The Addlink AddGame A95 offers fast M.2 NVMe performance on a budget. It uses 3D TLC NAND and reaches read speeds up to 7,000MB/s. Unique among consumer SSDs, it offers a high capacity 4TB model priced competitively around $500.

Sabrent Rocket Q4 – Up to 4TB

The Sabrent Rocket Q4 pairs high capacities with budget friendly pricing. It leverages QLC NAND to reach up to 4TB. Performance is still respectable with read speeds rated for up to 3,200MB/s. The 4TB variant is priced around $400.

Largest Enterprise/Data Center SSDs

Cutting edge SSDs for enterprise and data center usage are pushing maximum capacities even higher through new technologies and form factors.

Samsung PM1731a – Up to 15.36TB

The Samsung PM1731a is a high performance U.2 PCIe SSD targeted at enterprise usage. It leverages Samsung’s latest 128-layer V-NAND flash and a 12Gb/s SAS interface to deliver capacities up to 15.36TB.

Seagate Exos CORVAULT – Up to 14TB

The Seagate Exos CORVAULT is an enterprise SATA SSD offering high capacities in a secure, rugged enclosure. It’s rated for 24/7 operation and leverages Seagate’s 3D TLC NAND to hit 7GB/s speeds with capacities up to 14TB.

WD Ultrastar SN640 – Up to 15.36TB

Western Digital’s Ultrastar SN640 data center NVMe SSD provides leading capacity in the standard E1.S form factor, up to 15.36TB. It combines high random read performance with low power consumption and a compact design.

Intel D7-P5510 – Up to 15.36TB

The Intel D7-P5510 offers cutting-edge capacities in the new EDSFF E1.L form factor. Intel’s 144-layer QLC memory enables capacities up to 15.36TB. Performance is optimized for mixed read/write workloads at up to 7.6GB/s.

Samsung PM9A3 – Up to 30.72TB

Samsung’s PM9A3 SSD packs up to 30.72TB into the EDSFF E1.S long and slim form factor. It’s based on Samsung’s sixth-generation V-NAND technology and can deliver speeds over 6.4GB/s.

Seagate Exos AP 5U13 – Up to 57.6TB

The Exos AP 5U13 leverages Seagate’s latest 20TB conventional magnetic recording HDDs to deliver an enormous 576TB of flash capacity in a 3U enclosure. It combines multiple Exos drive modules with advanced data protection features.

SSD Density Improvements

SSD capacities have benefitted enormously from improvements in NAND flash density over time. Here is a look at the timeline for SSD density milestones:

Year Max SSD Density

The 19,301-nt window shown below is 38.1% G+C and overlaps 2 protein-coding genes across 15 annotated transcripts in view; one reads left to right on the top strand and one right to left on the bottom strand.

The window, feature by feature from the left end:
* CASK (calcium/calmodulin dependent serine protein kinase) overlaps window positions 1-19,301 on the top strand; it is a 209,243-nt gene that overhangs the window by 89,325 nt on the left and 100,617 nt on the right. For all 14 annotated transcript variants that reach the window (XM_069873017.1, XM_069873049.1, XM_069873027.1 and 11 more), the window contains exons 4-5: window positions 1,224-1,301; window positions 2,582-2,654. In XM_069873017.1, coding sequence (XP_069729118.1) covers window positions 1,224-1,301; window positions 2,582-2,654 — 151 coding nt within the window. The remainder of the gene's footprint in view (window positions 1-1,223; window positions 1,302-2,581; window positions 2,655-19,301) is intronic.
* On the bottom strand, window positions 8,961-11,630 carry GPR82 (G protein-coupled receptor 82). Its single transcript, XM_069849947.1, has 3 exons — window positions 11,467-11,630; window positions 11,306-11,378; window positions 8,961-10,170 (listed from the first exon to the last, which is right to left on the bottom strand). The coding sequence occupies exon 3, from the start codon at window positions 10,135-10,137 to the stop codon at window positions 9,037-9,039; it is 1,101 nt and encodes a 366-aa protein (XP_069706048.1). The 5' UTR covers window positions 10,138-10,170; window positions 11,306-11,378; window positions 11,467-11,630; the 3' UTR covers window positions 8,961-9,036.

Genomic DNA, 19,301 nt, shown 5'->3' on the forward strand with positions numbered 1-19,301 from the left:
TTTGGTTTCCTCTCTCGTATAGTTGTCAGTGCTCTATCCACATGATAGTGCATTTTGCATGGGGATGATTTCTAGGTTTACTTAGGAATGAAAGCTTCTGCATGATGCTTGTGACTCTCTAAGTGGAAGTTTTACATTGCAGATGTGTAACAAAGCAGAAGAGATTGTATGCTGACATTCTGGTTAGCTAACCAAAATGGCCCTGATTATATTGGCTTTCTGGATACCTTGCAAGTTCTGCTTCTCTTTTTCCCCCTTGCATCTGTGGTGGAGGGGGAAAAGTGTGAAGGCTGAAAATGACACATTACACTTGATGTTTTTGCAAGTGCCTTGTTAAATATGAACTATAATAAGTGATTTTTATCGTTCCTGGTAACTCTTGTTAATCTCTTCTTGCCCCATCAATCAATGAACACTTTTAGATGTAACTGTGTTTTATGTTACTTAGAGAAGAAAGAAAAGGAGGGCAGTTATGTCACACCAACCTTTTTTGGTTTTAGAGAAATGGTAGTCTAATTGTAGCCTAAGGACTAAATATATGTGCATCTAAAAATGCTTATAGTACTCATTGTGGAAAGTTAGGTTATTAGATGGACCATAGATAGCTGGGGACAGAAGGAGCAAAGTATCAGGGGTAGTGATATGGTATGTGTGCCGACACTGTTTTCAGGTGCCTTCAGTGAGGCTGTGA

2009 256Gb per NAND die
2011 512Gb per die
2013 1Tb per die
2015 2Tb per die
2017 4Tb per die
2019 8Tb per die
2021 16Tb per die

This steady doubling of per die density around every 2 years has been key to enabling higher capacities. Die stacking methods like TLC and QLC have provided further density improvements.

Factors Influencing Maximum Capacities

There are several factors that determine the maximum capacities achievable for SSDs:

  • NAND flash technology – Improved process nodes and 3D stacking allow packing more storage per die.
  • Interface – Interfaces like SATA impose limits around 2TB. NVMe enables much higher capacities.
  • Form factor – Larger form factors provide more physical space for NAND packages.
  • RAID configurations – SSDs can be combined in RAID 0 stripe sets to increase capacities.
  • Compression – Data compression technology can effectively boost usable capacities.
  • Market demand – Consumer willingness to pay higher prices enables greater investment.

Manufacturers are constantly developing new techniques like QLC memory, PCIe 4.0, and EDSFF to push maximum SSD capacities higher.

Outlook for the Future

SSD capacities will continue expanding in the coming years to meet growing storage demands from consumers and enterprises. Here are some predictions for the future of maximum SSD capacities:

  • 2025 – Consumer SSDs up to 64TB, data center SSDs up to 1PB.
  • 2027 – PCIe 5.0 interface enables consumer SSDs over 100TB.
  • 2030 – Multi-TB consumer SSDs cost under $100.
  • 2032 – NAND flash density hits 1Tb per die, enabling 10PB+ datacenter SSDs.

SSD technology will continue evolving to offer greater capacities. Breakthroughs like HAMR, SMR, and MAMR may be adopted in SSDs to further boost density. Maximum capacities will scale to meet high-demand applications like AI, machine learning, and surveillance video storage.


SSD capacities have increased enormously over the past decade, from 32GB up to 50TB for consumer drives today. Enterprises can leverage specialized SSDs up to 1PB for managing huge datasets. Improvements in NAND flash like QLC memory and new form factors will push maximum capacities even higher in the future. While HDDs retain a cost advantage for bulk storage, SSDs are quickly catching up and benefiting from their inherent performance advantages. For applications requiring fast access to more than 10TB of storage, SSDs are likely to be the preferred option going forward.